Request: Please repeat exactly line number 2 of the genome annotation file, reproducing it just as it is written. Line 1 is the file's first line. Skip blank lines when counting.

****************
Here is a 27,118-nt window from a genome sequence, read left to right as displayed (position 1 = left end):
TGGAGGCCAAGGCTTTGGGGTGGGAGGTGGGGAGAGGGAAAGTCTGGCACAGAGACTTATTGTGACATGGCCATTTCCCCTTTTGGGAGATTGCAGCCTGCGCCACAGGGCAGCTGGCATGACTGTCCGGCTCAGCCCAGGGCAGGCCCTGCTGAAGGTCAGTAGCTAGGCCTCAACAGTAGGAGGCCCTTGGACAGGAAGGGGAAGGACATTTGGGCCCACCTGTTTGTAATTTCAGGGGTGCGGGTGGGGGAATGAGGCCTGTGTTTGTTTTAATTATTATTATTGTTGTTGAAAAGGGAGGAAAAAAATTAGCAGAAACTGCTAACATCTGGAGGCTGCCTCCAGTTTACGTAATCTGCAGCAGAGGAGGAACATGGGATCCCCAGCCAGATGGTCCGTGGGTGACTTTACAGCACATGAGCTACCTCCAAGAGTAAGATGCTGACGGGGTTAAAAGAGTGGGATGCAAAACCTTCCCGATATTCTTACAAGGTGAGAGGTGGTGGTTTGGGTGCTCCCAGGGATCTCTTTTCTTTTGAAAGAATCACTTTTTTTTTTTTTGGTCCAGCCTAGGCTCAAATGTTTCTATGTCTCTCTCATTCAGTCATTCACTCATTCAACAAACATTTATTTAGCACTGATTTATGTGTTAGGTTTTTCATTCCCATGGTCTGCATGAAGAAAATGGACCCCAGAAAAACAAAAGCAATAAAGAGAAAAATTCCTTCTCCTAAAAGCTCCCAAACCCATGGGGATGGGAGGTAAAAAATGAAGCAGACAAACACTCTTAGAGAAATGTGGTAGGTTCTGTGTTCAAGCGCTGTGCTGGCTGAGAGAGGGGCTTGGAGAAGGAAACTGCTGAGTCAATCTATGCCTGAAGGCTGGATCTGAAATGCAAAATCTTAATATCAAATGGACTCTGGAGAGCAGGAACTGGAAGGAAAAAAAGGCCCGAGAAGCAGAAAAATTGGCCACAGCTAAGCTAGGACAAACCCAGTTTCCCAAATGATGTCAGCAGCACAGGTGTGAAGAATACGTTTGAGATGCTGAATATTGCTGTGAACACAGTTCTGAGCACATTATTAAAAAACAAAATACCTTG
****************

TGGAGGCCAAGGCTTTGGGGTGGGAGGTGGGGAGAGGGAAAGTCTGGCACAGAGACTTATTGTGACATGGCCATTTCCCCTTTTGGGAGATTGCAGCCTGCGCCACAGGGCAGCTGGCATGACTGTCCGGCTCAGCCCAGGGCAGGCCCTGCTGAAGGTCAGTAGCTAGGCCTCAACAGTAGGAGGCCCTTGGACAGGAAGGGGAAGGACATTTGGGCCCACCTGTTTGTAATTTCAGGGGTGCGGGTGGGGGAATGAGGCCTGTGTTTGTTTTAATTATTATTATTGTTGTTGAAAAGGGAGGAAAAAAATTAGCAGAAACTGCTAACATCTGGAGGCTGCCTCCAGTTTACGTAATCTGCAGCAGAGGAGGAACATGGGATCCCCAGCCAGATGGTCCGTGGGTGACTTTACAGCACATGAGCTACCTCCAAGAGTAAGATGCTGACGGGGTTAAAAGAGTGGGATGCAAAACCTTCCCGATATTCTTACAAGGTGAGAGGTGGTGGTTTGGGTGCTCCCAGGGATCTCTTTTCTTTTGAAAGAATCACTTTTTTTTTTTTTGGTCCAGCCTAGGCTCAAATGTTTCTATGTCTCTCTCATTCAGTCATTCACTCATTCAACAAACATTTATTTAGCACTGATTTATGTGTTAGGTTTTTCATTCCCATGGTCTGCATGAAGAAAATGGACCCCAGAAAAACAAAAGCAATAAAGAGAAAAATTCCTTCTCCTAAAAGCTCCCAAACCCATGGGGATGGGAGGTAAAAAATGAAGCAGACAAACACTCTTAGAGAAATGTGGTAGGTTCTGTGTTCAAGCGCTGTGCTGGCTGAGAGAGGGGCTTGGAGAAGGAAACTGCTGAGTCAATCTATGCCTGAAGGCTGGATCTGAAATGCAAAATCTTAATATCAAATGGACTCTGGAGAGCAGGAACTGGAAGGAAAAAAAGGCCCGAGAAGCAGAAAAATTGGCCACAGCTAAGCTAGGACAAACCCAGTTTCCCAAATGATGTCAGCAGCACAGGTGTGAAGAATACGTTTGAGATGCTGAATATTGCTGTGAACACAGTTCTGAGCACATTATTAAAAAACAAAATACCTTG